G.W.F. Hegel

Philosophy of Nature

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by Mike Marchetti

Hegel clearly established himself against the concept of a Darwinian-type of evolution, i.e. evolution in the objective sense. We have to be mindful that for Hegel the Concept is the Reality of which Nature is the Appearance. So actual movement occurs in the Concept and is only reflected in Nature. For this reason we could not expect Hegel to ever agree with Darwin's theory. It is not that the evidence and theory were not existing during Hegel's time. He was well aware of the existence of this type of thinking throughout history up until his own time. His disagreement is not based upon religious considerations, or considerations of State or politics. It is based upon the Concept as he explicitly states in the following quote from Hegel's Philosophy of Nature (M. J. Petry edition, 1969).


Nature is to be regarded as a system of stages, the one proceeding of necessity out of the other, and being the proximate truth of that from which it results. This is not to be thought of as a natural engendering of one out of the other however, but as an engendering within the inner Idea which constitutes the ground of nature. Metamorphosis accrues only to the Concept as such, for development is nothing but the alteration of the same. In nature the Concept is however partly a mere inner principle, and partly an existence which is simply a living individuality; existent metamorphosis is therefore limited solely to this individuality.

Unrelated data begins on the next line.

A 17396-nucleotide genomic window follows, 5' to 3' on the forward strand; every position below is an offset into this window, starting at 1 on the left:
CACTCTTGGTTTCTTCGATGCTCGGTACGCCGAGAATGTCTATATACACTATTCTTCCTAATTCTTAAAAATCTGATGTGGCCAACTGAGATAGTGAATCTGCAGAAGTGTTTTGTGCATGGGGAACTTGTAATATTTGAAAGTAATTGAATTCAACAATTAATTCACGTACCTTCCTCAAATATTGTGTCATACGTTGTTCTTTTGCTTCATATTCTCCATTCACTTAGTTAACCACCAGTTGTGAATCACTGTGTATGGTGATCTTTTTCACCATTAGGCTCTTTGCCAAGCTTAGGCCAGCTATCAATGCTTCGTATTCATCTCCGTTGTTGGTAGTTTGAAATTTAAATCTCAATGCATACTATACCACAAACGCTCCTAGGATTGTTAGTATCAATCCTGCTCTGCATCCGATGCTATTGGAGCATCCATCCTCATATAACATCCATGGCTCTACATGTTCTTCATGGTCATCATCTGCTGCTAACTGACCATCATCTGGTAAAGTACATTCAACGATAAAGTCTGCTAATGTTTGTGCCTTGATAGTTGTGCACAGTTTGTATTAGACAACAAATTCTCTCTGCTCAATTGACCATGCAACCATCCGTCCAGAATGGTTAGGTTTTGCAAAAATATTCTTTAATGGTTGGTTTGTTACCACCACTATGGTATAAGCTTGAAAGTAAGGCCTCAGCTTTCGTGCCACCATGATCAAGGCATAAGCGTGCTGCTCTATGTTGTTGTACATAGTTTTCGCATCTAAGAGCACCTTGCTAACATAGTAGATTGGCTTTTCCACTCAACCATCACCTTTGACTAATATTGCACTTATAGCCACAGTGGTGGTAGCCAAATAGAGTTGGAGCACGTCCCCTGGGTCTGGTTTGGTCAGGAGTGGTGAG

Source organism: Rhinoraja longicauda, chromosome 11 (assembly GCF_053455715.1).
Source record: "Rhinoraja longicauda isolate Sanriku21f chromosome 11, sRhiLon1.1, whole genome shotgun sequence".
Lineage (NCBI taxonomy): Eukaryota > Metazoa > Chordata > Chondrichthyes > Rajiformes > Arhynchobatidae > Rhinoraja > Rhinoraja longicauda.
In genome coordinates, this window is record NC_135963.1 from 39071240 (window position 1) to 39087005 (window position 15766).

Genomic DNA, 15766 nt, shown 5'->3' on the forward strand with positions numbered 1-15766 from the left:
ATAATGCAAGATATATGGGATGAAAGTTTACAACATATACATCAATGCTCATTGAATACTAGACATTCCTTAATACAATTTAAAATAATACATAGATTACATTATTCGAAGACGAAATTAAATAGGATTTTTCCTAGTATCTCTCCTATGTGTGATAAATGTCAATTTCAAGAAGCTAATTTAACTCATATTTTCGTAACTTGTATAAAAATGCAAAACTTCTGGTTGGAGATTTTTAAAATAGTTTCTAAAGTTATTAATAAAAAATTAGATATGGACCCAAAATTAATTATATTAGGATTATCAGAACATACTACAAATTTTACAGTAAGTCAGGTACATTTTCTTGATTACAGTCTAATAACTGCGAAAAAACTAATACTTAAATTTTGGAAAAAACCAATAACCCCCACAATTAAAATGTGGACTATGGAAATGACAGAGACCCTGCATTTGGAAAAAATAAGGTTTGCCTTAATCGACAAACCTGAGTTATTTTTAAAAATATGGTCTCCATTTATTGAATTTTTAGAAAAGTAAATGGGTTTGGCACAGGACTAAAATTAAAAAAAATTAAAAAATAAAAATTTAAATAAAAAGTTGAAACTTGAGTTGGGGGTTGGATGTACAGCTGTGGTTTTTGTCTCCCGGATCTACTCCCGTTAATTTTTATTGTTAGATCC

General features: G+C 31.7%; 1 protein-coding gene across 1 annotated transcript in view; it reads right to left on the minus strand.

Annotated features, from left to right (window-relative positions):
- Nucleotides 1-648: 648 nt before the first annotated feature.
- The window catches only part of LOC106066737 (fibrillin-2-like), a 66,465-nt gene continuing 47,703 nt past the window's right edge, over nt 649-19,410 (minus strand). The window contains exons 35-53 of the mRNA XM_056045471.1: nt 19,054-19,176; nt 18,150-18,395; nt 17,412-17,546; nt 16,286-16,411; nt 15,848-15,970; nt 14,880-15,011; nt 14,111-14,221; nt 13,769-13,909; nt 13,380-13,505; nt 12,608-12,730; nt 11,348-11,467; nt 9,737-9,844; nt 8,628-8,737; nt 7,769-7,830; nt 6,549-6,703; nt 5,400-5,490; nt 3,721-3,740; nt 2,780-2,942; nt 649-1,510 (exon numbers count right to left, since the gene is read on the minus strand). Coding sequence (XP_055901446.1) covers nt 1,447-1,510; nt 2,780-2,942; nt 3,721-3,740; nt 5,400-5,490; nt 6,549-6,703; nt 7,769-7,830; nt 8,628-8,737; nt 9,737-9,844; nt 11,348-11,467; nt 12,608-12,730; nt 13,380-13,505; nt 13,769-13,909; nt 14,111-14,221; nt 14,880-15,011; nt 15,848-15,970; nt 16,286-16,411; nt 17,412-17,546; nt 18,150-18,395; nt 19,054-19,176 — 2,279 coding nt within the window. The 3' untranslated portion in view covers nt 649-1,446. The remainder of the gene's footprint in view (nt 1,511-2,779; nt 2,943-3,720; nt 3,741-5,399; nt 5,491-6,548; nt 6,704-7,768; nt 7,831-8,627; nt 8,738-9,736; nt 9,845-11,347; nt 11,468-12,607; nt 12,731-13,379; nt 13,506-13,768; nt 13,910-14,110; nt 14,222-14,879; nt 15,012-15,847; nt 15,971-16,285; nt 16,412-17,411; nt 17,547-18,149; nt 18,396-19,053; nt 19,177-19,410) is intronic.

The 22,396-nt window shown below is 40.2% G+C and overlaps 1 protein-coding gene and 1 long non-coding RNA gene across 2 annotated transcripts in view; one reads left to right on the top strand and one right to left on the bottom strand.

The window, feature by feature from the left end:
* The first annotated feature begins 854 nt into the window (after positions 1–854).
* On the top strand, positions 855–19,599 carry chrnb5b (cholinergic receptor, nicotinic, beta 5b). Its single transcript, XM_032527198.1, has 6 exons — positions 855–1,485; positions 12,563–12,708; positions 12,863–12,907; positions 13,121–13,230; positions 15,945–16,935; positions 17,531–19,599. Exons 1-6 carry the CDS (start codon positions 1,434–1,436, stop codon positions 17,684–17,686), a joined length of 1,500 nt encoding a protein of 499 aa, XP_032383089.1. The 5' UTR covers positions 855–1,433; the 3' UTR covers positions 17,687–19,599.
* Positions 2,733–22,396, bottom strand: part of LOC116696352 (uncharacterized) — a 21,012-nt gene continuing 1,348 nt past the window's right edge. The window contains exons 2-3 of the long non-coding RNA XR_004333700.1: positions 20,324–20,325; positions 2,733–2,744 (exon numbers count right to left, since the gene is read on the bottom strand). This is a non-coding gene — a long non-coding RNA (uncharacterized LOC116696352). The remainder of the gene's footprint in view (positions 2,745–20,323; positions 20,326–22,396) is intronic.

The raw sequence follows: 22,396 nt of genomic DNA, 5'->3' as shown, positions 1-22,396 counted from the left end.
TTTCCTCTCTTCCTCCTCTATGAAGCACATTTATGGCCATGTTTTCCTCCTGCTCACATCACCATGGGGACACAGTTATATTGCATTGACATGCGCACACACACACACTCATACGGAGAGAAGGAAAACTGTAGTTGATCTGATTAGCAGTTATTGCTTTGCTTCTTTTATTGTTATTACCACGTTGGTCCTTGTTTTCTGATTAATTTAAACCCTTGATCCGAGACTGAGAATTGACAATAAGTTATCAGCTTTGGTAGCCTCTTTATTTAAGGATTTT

The inept conception in which the progression and transition of one natural form and sphere into a higher is regarded as an outwardly actual production somewhat clarified by being relegated into the murkiness of the past, may be found in both ancient and modern philosophies of nature. It is precisely the externality which allows differences to fall apart and appear as indifferent existence, which is characteristic of nature; it is the dialectical Concept which is the inner principle of the same, and guides its stages forward. Thinking consideration must reject such nebulous and basically sensuous conceptions as for example the so-called emergence of plants and animals out of water, and of the more highly developed animal organizations out of the lower etc.